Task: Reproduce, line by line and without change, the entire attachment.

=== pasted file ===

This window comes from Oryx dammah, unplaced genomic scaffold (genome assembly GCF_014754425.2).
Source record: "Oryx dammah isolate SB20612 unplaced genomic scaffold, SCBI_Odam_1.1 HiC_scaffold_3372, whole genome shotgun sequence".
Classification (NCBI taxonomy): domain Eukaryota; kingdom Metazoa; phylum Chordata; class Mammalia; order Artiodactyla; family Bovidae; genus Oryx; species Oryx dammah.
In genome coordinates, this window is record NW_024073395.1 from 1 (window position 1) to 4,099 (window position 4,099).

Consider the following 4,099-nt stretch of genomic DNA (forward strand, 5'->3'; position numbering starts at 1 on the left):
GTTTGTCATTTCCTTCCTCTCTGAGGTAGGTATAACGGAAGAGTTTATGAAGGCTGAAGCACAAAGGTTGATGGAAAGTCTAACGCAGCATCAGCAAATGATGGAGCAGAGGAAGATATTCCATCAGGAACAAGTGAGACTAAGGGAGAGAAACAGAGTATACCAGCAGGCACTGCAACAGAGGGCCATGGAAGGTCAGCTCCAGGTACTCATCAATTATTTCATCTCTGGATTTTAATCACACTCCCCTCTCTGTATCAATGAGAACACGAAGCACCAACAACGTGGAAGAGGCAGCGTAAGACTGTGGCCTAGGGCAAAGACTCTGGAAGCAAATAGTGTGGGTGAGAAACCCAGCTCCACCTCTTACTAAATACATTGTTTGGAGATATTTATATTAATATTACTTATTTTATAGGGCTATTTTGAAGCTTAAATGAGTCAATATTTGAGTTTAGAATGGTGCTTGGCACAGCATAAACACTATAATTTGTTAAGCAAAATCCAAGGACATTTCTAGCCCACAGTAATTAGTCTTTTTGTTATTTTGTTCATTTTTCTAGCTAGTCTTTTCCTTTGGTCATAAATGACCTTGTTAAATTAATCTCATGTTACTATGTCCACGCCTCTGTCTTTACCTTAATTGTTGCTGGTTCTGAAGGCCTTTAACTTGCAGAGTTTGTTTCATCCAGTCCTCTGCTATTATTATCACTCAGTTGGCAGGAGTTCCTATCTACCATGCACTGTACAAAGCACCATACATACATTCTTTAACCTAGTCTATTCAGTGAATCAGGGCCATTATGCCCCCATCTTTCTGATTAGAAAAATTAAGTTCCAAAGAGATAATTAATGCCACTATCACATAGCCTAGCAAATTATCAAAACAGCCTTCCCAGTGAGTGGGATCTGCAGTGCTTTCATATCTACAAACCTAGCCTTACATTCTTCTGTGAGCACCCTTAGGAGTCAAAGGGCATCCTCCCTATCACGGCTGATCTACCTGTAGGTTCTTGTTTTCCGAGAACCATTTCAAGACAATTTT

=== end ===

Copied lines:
This window comes from Oryx dammah, unplaced genomic scaffold (genome assembly GCF_014754425.2).
Source record: "Oryx dammah isolate SB20612 unplaced genomic scaffold, SCBI_Odam_1.1 HiC_scaffold_3372, whole genome shotgun sequence".
Classification (NCBI taxonomy): domain Eukaryota; kingdom Metazoa; phylum Chordata; class Mammalia; order Artiodactyla; family Bovidae; genus Oryx; species Oryx dammah.
In genome coordinates, this window is record NW_024073395.1 from 1 (window position 1) to 4,099 (window position 4,099).

Consider the following 4,099-nt stretch of genomic DNA (forward strand, 5'->3'; position numbering starts at 1 on the left):
GTTTGTCATTTCCTTCCTCTCTGAGGTAGGTATAACGGAAGAGTTTATGAAGGCTGAAGCACAAAGGTTGATGGAAAGTCTAACGCAGCATCAGCAAATGATGGAGCAGAGGAAGATATTCCATCAGGAACAAGTGAGACTAAGGGAGAGAAACAGAGTATACCAGCAGGCACTGCAACAGAGGGCCATGGAAGGTCAGCTCCAGGTACTCATCAATTATTTCATCTCTGGATTTTAATCACACTCCCCTCTCTGTATCAATGAGAACACGAAGCACCAACAACGTGGAAGAGGCAGCGTAAGACTGTGGCCTAGGGCAAAGACTCTGGAAGCAAATAGTGTGGGTGAGAAACCCAGCTCCACCTCTTACTAAATACATTGTTTGGAGATATTTATATTAATATTACTTATTTTATAGGGCTATTTTGAAGCTTAAATGAGTCAATATTTGAGTTTAGAATGGTGCTTGGCACAGCATAAACACTATAATTTGTTAAGCAAAATCCAAGGACATTTCTAGCCCACAGTAATTAGTCTTTTTGTTATTTTGTTCATTTTTCTAGCTAGTCTTTTCCTTTGGTCATAAATGACCTTGTTAAATTAATCTCATGTTACTATGTCCACGCCTCTGTCTTTACCTTAATTGTTGCTGGTTCTGAAGGCCTTTAACTTGCAGAGTTTGTTTCATCCAGTCCTCTGCTATTATTATCACTCAGTTGGCAGGAGTTCCTATCTACCATGCACTGTACAAAGCACCATACATACATTCTTTAACCTAGTCTATTCAGTGAATCAGGGCCATTATGCCCCCATCTTTCTGATTAGAAAAATTAAGTTCCAAAGAGATAATTAATGCCACTATCACATAGCCTAGCAAATTATCAAAACAGCCTTCCCAGTGAGTGGGATCTGCAGTGCTTTCATATCTACAAACCTAGCCTTACATTCTTCTGTGAGCACCCTTAGGAGTCAAAGGGCATCCTCCCTATCACGGCTGATCTACCTGTAGGTTCTTGTTTTCCGAGAACCATTTCAAGACAATTTT